decision of the Commissioner will not be upheld where the SSA fails to follow its own
regulations and where that error prejudices a claimant on the merits or deprives the
claimant of a substantial right.’” Rabbers, 582 F.3d at 651 (quoting in part Bowen, 478
F.3d at 746 and citing Wilson v. Comm’r of Soc. Sec., 378 F.3d 541, 546-47 (6th Cir.
Acquiescence Ruling 98-4(6) discusses how the Social Security Administration will
apply administrative res judicata in light of Drummond v. Comm’r of Soc. Sec., 126 F.3d
837 (6th Cir. 1997). The Ruling states:
When adjudicating a subsequent disability claim with an
unadjudicated period arising under the same title of the Act as the prior
claim, adjudicators must adopt such a finding from the final decision by an
ALJ or the Appeals Council on the prior claim in determining whether the
claimant is disabled with respect to the unadjudicated period unless there is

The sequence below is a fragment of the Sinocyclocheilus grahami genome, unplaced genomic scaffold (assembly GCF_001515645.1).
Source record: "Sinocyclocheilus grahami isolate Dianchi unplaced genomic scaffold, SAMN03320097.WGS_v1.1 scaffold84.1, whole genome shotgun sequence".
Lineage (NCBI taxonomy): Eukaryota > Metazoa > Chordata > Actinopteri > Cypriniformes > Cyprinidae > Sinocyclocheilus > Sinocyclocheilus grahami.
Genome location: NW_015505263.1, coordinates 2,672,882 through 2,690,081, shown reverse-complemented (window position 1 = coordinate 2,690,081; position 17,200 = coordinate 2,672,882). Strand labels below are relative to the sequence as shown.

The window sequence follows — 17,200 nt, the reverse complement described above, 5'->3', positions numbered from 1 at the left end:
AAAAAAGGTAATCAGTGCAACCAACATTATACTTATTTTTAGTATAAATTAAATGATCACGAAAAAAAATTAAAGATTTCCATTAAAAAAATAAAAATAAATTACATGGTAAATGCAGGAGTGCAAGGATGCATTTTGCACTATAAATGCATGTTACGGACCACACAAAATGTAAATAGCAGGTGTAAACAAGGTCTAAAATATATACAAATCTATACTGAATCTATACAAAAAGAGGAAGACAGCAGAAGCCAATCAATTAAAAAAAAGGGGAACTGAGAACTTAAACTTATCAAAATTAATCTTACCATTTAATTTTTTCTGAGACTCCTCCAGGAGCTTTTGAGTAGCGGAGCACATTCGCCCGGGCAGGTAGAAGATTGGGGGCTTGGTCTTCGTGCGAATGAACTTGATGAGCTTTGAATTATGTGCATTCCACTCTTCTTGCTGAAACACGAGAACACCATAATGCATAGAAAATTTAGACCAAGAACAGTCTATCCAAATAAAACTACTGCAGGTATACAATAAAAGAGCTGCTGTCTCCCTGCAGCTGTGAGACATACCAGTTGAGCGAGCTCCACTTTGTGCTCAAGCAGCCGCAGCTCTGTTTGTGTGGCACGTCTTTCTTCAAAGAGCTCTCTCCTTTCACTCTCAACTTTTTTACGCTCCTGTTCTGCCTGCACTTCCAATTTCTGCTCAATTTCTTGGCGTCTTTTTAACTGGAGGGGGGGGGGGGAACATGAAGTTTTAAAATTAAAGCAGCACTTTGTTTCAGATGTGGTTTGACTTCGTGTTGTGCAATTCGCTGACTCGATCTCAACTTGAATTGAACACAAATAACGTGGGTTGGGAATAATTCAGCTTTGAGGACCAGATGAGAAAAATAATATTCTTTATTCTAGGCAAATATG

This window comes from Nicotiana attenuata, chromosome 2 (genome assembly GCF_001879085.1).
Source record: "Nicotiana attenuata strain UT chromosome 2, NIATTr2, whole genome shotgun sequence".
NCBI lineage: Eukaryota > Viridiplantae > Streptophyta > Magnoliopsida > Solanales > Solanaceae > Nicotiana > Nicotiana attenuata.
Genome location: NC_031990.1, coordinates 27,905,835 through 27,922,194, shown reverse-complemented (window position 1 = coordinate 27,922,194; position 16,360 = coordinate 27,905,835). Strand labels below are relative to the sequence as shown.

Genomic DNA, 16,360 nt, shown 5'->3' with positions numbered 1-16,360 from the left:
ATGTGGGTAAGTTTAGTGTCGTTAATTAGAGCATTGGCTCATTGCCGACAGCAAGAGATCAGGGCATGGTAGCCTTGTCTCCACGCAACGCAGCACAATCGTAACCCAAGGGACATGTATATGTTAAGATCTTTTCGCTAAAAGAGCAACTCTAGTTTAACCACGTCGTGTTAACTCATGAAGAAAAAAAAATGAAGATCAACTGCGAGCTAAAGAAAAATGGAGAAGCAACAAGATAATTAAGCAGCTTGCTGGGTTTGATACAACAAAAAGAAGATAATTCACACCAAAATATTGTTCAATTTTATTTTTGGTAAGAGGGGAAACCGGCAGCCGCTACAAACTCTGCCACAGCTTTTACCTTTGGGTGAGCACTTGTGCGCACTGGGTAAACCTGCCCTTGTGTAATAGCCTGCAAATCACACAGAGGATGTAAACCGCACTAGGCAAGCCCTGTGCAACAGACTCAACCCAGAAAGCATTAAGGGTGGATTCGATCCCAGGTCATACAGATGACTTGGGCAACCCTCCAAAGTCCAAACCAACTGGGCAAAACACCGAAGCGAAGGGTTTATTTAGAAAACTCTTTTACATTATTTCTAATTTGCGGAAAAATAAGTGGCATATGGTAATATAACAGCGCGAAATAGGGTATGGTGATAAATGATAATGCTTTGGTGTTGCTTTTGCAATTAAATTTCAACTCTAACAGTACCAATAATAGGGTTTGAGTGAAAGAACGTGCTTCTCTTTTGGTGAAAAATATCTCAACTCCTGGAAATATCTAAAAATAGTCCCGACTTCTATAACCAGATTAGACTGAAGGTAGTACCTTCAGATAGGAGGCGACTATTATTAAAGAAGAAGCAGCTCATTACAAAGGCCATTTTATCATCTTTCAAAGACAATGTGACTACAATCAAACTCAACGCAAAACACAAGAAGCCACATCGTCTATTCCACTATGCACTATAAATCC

new and material evidence relating to such a finding or there has been a
change in the law....
AR 98-(4)6, 1998 WL 283902 (June 1, 1998).
Plaintiff contends that ALJ Kenyon failed to properly apply AR 98-(4)6 by failing
to mention ALJ Redmond’s previous decision and by vaguely mentioning the existence of
new evidence in the record.
The Commissioner first contends that AR 98-4(6) does not apply because there is no
presumption of continuing disability when a child receiving benefits turns age eighteen,
“notwithstanding the perceived stability of IQ scores.” (Doc. #11, PageID #848). This
contention misses the mark under the facts of this case.